done having babies

wake at night

Hi there!

I’m Becky, a former elementary school teacher turned certified child development therapist and blogger. I work at home with my husband and together we are raising (and partially homeschooling) our four children in the Carolinas. I love diet coke, ice cream, and spending time with my family.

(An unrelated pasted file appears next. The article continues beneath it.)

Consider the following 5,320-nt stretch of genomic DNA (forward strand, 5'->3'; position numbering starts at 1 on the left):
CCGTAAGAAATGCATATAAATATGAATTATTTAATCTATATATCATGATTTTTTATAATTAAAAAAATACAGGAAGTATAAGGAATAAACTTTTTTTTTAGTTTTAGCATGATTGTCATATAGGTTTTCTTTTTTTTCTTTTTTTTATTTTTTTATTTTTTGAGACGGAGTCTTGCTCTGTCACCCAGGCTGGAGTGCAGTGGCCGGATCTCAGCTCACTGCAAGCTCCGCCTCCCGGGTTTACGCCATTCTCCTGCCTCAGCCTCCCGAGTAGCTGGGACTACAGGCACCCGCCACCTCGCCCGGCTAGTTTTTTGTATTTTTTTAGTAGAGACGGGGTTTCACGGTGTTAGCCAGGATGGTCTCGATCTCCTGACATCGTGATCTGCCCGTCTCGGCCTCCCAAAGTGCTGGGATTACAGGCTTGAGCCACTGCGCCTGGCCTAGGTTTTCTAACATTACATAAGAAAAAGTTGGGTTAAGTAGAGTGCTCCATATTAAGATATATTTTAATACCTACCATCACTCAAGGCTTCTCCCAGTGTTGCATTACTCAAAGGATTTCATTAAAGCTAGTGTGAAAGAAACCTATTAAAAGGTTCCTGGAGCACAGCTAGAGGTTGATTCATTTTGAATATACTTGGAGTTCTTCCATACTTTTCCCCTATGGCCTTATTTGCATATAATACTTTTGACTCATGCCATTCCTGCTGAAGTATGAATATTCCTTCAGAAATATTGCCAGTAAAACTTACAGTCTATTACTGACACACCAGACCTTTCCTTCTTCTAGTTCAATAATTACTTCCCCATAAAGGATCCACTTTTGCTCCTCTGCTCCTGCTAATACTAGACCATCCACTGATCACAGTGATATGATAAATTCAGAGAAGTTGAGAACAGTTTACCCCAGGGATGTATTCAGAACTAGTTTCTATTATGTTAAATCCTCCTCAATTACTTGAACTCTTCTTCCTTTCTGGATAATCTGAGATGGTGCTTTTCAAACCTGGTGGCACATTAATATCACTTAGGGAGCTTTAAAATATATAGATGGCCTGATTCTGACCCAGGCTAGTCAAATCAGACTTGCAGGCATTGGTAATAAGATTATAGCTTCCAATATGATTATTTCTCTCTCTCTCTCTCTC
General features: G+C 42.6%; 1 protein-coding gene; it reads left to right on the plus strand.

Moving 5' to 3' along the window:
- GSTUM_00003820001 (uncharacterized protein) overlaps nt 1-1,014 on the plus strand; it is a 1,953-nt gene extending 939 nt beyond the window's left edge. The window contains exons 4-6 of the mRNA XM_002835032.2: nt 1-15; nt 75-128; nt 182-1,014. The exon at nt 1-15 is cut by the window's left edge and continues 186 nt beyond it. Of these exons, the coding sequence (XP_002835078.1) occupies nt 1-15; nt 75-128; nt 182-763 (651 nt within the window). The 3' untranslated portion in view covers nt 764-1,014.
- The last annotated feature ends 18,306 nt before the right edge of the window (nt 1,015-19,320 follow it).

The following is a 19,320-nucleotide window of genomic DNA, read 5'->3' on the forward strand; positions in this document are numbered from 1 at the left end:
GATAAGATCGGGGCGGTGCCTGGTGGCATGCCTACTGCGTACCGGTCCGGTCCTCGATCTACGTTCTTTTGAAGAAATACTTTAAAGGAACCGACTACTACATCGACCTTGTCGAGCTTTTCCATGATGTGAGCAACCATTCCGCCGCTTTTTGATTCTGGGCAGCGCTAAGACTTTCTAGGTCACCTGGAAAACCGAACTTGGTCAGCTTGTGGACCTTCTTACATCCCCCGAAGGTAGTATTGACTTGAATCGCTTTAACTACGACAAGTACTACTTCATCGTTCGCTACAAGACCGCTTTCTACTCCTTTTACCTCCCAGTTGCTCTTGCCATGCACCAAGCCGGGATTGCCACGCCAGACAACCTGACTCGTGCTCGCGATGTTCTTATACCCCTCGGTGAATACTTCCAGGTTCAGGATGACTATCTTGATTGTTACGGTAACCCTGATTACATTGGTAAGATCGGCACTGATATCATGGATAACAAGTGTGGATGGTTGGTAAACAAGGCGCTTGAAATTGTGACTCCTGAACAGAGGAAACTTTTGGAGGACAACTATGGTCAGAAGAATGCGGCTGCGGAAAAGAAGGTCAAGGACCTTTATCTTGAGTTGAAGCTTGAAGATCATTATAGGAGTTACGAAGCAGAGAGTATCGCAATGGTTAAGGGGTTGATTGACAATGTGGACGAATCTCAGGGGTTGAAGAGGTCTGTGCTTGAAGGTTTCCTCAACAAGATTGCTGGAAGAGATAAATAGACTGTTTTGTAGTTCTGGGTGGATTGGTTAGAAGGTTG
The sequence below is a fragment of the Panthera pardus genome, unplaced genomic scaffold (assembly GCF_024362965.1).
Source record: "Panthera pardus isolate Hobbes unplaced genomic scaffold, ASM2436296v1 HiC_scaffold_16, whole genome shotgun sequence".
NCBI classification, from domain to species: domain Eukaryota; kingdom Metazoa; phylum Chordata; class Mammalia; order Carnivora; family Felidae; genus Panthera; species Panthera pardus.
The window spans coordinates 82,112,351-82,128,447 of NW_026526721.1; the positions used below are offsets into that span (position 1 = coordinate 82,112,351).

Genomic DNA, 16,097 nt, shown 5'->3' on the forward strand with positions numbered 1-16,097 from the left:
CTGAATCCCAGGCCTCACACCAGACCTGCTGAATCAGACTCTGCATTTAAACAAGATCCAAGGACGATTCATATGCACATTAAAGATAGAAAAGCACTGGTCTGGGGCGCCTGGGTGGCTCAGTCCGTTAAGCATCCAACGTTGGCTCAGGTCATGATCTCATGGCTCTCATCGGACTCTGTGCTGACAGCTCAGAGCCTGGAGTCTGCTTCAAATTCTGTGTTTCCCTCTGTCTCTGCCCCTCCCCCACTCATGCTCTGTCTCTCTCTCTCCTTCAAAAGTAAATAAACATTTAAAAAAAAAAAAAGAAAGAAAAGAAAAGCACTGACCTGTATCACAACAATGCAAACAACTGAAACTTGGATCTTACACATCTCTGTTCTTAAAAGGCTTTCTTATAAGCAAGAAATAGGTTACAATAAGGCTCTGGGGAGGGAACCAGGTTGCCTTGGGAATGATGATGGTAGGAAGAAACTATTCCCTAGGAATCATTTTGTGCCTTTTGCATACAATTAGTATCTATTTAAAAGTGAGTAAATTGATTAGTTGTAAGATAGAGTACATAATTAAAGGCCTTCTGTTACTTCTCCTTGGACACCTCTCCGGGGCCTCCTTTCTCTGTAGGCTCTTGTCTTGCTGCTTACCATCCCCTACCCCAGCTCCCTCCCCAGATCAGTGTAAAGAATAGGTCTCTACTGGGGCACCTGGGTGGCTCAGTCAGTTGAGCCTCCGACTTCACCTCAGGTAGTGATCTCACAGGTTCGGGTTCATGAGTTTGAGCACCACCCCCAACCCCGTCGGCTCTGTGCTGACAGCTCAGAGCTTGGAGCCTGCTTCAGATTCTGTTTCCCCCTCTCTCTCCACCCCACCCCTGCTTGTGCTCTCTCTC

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  1. Thanks for the story. I pumped for my daughter once she refused to breastfeed at 6 months for 6 months and for my son from day 1 as he as a lazy feeder and would take an hour per feed. I pumped 10-12 times per day for him and twice each night! The pump was my best friend for an entire year – my son decided he’s done with breast milk (and any milk) at 13 months at which point I donated my well used medela freestyle pump 🙂 I’m just happy that I was able to do it for that long! I never had the issue of oversupply – even pumping every 2hrs and taking countless supplements to increase my breast milk, I could only pump for the next feed. I recall very well once when I felt down the stairs carrying the freshly expressed milk to close the bottle – milk was gone but I also ended up in the hospital with almost broken rib 🙂 thanks again for reminding me of how much we do fr our babies!